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ABSTRACT: The catecholamines dopamine and norepinephrine are implicated in affiliative behaviors, yet few studies have addressed the extent to which affiliative behaviors within distinct social settings rely upon similar or distinct catecholaminergic mechanisms. To explore the role of catecholamines in affiliative behavior within distinct long-term social contexts, we examined the density of the catecholamine synthetic enzyme tyrosine hydroxylase (TH) in brain regions within both the mesolimbic dopaminergic system and "social behavior network" in male and female zebra finches (Taeniopygia guttata) paired for 21 days with either a same- or opposite-sex conspecific. On days 16-21 after pairing, members of both same- and mixed-sex pairs produced similar rates of affiliative behaviors. Measures of affiliation related to TH labeling in the ventral tegmental area (VTA), nucleus accumbens (Ac), medial preoptic nucleus (POM), and ventromedial nucleus of the hypothalamus (VMH). Relationships between TH labeling density and specific measures of affiliative behavior differed in rostral compared to caudal subregions of Ac and VTA, suggesting distinct roles for these subregions in the regulation of affiliative behavior. Finally, TH labeling density in the VMH and rostral VTA were positively related to the amount of courtship received from the partner and TH labeling in Ac was denser in opposite-sex pairs compared to same-sex pairs, indicative of socially induced brain plasticity. Overall, results highlight a complex region- and behavior-specific role for catecholamines in vertebrate affiliation.Journal of chemical neuroanatomy 05/2011; 42(1):45-55. · 1.75 Impact Factor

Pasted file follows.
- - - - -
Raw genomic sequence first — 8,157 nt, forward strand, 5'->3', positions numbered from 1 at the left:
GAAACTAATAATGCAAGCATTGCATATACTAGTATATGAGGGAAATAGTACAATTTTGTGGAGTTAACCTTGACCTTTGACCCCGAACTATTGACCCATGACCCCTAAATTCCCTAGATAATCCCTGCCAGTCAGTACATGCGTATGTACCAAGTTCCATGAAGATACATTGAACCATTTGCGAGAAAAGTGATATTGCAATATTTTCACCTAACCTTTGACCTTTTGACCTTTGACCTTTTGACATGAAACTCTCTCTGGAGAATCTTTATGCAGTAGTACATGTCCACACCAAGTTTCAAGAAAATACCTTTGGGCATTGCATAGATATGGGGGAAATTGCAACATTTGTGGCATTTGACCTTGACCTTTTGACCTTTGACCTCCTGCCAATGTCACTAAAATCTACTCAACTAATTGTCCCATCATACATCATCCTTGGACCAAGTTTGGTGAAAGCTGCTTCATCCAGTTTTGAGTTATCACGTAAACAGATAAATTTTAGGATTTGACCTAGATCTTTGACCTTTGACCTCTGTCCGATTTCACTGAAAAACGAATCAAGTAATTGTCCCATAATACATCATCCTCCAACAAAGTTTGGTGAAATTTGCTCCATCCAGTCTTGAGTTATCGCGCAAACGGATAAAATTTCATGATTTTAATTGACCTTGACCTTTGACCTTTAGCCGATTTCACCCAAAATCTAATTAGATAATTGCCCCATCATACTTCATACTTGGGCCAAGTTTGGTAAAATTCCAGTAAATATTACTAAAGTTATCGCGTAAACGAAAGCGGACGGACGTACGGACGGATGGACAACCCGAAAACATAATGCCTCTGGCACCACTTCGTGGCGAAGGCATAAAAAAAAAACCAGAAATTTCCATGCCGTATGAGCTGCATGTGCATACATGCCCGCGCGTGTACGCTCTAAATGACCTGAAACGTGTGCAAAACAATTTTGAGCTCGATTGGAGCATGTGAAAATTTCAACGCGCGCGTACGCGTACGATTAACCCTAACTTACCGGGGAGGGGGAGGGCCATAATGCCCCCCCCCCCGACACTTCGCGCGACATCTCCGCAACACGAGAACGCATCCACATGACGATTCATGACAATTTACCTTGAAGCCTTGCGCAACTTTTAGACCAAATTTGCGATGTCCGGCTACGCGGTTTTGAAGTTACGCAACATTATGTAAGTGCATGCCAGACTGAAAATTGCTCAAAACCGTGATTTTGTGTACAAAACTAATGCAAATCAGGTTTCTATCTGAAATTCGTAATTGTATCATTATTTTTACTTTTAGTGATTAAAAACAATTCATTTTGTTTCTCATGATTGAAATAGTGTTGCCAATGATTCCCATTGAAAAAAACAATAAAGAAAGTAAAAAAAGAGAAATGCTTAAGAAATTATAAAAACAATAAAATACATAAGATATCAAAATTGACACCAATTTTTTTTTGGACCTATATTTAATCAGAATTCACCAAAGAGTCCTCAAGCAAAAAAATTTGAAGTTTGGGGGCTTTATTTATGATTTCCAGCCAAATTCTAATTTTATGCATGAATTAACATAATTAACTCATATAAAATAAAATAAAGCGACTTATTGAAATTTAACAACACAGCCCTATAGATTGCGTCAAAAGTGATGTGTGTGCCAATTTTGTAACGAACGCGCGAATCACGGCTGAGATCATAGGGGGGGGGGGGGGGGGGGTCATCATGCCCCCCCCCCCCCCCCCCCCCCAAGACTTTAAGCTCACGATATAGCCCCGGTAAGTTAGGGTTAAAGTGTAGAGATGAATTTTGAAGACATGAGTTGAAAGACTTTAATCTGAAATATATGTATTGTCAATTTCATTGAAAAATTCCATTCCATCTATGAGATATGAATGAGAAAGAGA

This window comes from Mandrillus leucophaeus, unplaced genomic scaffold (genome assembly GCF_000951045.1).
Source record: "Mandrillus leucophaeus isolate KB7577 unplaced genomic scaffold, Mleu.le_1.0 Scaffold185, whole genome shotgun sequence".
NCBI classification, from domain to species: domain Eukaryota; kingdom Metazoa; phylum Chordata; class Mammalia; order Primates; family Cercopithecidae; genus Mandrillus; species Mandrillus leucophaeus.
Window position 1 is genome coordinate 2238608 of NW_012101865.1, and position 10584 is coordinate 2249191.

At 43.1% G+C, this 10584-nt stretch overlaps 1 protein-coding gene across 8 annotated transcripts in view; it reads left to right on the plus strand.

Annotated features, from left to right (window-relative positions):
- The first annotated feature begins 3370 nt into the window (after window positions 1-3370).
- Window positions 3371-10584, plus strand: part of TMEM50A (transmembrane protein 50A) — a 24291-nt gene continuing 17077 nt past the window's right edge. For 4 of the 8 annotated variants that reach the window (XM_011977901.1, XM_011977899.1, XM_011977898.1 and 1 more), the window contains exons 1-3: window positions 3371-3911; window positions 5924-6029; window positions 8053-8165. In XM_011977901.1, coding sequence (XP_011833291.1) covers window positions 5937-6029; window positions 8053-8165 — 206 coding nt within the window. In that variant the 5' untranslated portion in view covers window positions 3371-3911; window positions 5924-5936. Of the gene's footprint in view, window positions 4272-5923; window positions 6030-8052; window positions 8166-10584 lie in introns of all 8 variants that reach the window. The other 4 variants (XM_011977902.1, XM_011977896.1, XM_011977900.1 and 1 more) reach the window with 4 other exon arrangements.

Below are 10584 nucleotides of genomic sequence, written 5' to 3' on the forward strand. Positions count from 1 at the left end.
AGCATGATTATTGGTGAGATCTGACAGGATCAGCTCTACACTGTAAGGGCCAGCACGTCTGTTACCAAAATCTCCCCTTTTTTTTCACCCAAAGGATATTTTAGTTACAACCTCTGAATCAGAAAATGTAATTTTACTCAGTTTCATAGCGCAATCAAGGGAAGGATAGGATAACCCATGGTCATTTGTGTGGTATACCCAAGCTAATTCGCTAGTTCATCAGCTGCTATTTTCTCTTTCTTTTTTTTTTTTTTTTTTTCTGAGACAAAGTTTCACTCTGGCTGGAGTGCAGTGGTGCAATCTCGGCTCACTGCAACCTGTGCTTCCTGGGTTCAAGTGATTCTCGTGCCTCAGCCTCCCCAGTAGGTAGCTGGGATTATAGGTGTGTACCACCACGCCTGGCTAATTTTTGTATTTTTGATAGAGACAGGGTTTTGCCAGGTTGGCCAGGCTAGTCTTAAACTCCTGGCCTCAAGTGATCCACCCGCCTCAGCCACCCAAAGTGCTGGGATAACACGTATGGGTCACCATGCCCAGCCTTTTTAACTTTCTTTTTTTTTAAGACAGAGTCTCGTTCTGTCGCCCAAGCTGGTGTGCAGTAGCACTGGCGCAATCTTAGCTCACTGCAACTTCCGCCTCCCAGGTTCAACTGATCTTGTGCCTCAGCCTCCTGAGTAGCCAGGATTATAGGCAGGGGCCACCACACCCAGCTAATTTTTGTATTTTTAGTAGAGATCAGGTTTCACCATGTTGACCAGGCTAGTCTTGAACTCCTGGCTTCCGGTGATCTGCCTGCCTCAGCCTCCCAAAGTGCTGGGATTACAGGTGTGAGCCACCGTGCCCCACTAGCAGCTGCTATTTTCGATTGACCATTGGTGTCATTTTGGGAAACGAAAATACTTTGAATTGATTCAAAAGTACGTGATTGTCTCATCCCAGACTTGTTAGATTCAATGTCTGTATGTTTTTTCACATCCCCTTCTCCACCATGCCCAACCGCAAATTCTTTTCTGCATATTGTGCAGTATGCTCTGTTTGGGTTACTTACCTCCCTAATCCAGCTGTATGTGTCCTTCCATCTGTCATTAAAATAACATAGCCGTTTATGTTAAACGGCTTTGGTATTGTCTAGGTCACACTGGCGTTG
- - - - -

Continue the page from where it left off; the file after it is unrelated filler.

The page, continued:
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ABSTRACT: Artificial light at night is a rapidly increasing phenomenon and it is presumed to have global implications. Light at night has been associated with health problems in humans as a consequence of altered biological rhythms. Effects on wild animals have been less investigated, but light at night has often been assumed to affect seasonal cycles of urban dwellers. Using light loggers attached to free-living European blackbirds (Turdus merula), we first measured light intensity at night which forest and city birds are subjected to in the wild. Then we used these measurements to test for the effect of light at night on timing of reproductive physiology. Captive city and forest blackbirds were exposed to either dark nights or very low light intensities at night (0.3 lux). Birds exposed to light at night developed their reproductive system up to one month earlier, and also moulted earlier, than birds kept under dark nights. Furthermore, city birds responded differently than forest individuals to the light at night treatment, suggesting that urbanization can alter the physiological phenotype of songbirds. Our results emphasize the impact of human-induced lighting on the ecology of millions of animals living in cities and call for an understanding of the fitness consequences of light pollution.Proceedings of the Royal Society B: Biological Sciences 01/2013; 280(1756):20123017. · 5.68 Impact Factor